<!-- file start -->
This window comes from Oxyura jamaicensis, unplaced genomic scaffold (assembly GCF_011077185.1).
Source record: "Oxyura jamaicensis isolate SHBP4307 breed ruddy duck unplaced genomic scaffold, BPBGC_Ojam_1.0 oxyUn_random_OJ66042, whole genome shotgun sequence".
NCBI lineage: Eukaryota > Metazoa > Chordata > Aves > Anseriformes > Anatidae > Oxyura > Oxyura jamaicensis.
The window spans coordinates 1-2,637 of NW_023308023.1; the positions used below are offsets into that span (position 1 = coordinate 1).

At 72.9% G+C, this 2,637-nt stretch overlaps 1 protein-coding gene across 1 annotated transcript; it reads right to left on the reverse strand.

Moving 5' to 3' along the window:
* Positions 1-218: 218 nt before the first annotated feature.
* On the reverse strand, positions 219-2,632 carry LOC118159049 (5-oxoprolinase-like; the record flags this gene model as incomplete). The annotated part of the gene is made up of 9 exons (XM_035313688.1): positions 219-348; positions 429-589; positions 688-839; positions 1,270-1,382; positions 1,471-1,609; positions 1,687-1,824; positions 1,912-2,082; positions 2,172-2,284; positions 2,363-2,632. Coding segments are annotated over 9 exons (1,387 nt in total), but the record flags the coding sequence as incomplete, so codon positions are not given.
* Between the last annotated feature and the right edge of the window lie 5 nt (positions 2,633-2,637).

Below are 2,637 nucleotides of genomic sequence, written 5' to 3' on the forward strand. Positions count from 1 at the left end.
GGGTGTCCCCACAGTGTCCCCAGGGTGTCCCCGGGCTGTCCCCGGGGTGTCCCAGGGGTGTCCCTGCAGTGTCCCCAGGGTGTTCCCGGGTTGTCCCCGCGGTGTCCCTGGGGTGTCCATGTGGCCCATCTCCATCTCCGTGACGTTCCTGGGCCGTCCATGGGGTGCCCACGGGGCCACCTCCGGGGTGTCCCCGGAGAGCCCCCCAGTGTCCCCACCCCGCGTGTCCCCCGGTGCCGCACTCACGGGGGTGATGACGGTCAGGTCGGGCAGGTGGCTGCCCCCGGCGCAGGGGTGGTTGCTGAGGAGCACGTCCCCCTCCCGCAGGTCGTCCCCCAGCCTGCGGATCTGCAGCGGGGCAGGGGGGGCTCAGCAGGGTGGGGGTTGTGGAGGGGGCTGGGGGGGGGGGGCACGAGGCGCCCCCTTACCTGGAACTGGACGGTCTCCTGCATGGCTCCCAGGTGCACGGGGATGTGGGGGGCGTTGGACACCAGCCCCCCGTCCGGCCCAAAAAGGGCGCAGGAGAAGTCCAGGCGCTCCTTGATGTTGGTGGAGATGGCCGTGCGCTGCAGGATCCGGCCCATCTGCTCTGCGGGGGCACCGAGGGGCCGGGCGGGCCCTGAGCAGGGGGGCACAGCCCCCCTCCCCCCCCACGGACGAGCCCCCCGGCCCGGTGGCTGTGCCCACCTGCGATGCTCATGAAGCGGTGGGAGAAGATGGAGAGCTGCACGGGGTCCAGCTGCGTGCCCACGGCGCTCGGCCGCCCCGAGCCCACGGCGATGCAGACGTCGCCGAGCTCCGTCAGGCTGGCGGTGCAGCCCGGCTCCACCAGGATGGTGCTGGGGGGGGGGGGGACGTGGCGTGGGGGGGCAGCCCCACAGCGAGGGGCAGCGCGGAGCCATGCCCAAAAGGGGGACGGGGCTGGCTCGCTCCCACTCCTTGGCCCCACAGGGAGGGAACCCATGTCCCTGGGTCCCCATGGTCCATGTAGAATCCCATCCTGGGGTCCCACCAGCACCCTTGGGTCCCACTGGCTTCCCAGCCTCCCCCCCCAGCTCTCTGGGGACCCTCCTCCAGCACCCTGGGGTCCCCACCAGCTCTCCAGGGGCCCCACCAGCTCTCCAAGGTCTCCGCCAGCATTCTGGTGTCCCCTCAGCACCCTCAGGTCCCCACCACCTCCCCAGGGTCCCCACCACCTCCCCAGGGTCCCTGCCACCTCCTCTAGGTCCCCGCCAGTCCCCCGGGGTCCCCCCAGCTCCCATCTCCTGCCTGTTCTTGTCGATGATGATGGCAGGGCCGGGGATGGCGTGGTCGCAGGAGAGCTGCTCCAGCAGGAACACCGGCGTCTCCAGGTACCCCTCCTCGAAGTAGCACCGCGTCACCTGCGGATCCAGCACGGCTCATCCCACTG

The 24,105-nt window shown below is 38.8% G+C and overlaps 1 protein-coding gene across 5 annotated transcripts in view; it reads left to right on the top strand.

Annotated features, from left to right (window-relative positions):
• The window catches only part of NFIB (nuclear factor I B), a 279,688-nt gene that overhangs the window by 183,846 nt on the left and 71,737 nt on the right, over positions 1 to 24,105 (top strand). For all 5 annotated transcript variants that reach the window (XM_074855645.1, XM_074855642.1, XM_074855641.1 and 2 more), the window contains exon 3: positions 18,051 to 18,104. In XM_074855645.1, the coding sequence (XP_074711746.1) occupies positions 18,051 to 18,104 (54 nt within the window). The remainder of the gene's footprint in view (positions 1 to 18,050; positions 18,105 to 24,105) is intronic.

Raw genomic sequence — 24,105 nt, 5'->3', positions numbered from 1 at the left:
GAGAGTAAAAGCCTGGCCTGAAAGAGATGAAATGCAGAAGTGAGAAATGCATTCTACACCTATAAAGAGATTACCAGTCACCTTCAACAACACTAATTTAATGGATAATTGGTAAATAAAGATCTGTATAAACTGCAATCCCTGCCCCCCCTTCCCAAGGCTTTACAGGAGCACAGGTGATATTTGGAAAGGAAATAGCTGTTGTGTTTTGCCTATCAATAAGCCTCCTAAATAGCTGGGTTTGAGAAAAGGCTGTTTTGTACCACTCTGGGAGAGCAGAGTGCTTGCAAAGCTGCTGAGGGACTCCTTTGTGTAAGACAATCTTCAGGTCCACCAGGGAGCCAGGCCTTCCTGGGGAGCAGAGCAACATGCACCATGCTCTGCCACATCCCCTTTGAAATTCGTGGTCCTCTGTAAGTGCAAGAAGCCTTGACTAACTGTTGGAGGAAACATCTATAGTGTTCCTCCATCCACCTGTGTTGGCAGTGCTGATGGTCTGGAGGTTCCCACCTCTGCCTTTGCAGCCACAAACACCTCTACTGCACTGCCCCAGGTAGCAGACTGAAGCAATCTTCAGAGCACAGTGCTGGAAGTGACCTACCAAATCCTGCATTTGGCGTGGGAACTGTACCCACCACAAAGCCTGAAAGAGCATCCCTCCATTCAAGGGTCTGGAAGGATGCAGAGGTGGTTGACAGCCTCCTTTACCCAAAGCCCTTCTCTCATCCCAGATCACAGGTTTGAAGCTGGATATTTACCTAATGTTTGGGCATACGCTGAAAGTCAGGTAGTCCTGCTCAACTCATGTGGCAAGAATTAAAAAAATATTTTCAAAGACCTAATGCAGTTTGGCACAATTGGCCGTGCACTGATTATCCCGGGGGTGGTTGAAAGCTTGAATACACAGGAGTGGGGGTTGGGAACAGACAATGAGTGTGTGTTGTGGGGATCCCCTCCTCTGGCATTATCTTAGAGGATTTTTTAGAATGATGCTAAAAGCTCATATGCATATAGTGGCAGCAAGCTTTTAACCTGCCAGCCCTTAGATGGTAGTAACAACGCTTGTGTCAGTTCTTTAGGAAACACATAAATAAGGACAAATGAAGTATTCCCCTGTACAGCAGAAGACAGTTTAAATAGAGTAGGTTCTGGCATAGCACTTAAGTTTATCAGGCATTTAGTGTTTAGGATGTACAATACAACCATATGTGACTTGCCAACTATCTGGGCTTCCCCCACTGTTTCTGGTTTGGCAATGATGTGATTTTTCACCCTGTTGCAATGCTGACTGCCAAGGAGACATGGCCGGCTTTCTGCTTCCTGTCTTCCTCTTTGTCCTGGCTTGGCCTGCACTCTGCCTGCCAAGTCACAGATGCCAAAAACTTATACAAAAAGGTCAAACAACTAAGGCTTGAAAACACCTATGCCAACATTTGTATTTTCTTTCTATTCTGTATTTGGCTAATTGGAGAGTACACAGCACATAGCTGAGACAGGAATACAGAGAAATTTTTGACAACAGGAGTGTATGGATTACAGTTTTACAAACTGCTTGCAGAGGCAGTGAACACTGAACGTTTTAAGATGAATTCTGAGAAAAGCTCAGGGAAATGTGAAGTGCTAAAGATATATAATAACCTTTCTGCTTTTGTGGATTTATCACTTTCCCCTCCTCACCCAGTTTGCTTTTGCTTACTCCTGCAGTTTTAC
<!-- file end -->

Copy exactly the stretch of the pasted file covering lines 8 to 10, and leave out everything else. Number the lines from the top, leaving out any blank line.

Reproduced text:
* On the reverse strand, positions 219-2,632 carry LOC118159049 (5-oxoprolinase-like; the record flags this gene model as incomplete). The annotated part of the gene is made up of 9 exons (XM_035313688.1): positions 219-348; positions 429-589; positions 688-839; positions 1,270-1,382; positions 1,471-1,609; positions 1,687-1,824; positions 1,912-2,082; positions 2,172-2,284; positions 2,363-2,632. Coding segments are annotated over 9 exons (1,387 nt in total), but the record flags the coding sequence as incomplete, so codon positions are not given.
* Between the last annotated feature and the right edge of the window lie 5 nt (positions 2,633-2,637).

Below are 2,637 nucleotides of genomic sequence, written 5' to 3' on the forward strand. Positions count from 1 at the left end.